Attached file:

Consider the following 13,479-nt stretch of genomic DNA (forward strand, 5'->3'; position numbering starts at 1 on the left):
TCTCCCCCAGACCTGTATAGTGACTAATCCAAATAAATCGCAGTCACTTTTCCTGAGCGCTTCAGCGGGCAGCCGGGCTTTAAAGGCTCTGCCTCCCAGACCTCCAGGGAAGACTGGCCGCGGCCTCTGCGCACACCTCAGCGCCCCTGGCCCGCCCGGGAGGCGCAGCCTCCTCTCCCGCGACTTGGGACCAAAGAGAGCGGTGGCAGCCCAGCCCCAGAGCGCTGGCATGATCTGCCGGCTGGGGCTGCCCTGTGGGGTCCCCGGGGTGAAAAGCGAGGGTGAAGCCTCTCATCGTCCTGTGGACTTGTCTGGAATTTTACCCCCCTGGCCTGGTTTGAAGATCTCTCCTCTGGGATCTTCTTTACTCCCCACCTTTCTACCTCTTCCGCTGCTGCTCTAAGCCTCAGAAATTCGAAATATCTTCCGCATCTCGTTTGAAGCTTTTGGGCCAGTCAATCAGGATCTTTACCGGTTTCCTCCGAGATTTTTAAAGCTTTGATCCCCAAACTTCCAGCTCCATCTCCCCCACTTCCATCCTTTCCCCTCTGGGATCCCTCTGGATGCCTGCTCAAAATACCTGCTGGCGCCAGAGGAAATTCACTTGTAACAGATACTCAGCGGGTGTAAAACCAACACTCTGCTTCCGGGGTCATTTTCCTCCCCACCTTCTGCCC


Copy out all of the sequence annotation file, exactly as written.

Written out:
Consider the following 13,479-nt stretch of genomic DNA (forward strand, 5'->3'; position numbering starts at 1 on the left):
TCTCCCCCAGACCTGTATAGTGACTAATCCAAATAAATCGCAGTCACTTTTCCTGAGCGCTTCAGCGGGCAGCCGGGCTTTAAAGGCTCTGCCTCCCAGACCTCCAGGGAAGACTGGCCGCGGCCTCTGCGCACACCTCAGCGCCCCTGGCCCGCCCGGGAGGCGCAGCCTCCTCTCCCGCGACTTGGGACCAAAGAGAGCGGTGGCAGCCCAGCCCCAGAGCGCTGGCATGATCTGCCGGCTGGGGCTGCCCTGTGGGGTCCCCGGGGTGAAAAGCGAGGGTGAAGCCTCTCATCGTCCTGTGGACTTGTCTGGAATTTTACCCCCCTGGCCTGGTTTGAAGATCTCTCCTCTGGGATCTTCTTTACTCCCCACCTTTCTACCTCTTCCGCTGCTGCTCTAAGCCTCAGAAATTCGAAATATCTTCCGCATCTCGTTTGAAGCTTTTGGGCCAGTCAATCAGGATCTTTACCGGTTTCCTCCGAGATTTTTAAAGCTTTGATCCCCAAACTTCCAGCTCCATCTCCCCCACTTCCATCCTTTCCCCTCTGGGATCCCTCTGGATGCCTGCTCAAAATACCTGCTGGCGCCAGAGGAAATTCACTTGTAACAGATACTCAGCGGGTGTAAAACCAACACTCTGCTTCCGGGGTCATTTTCCTCCCCACCTTCTGCCC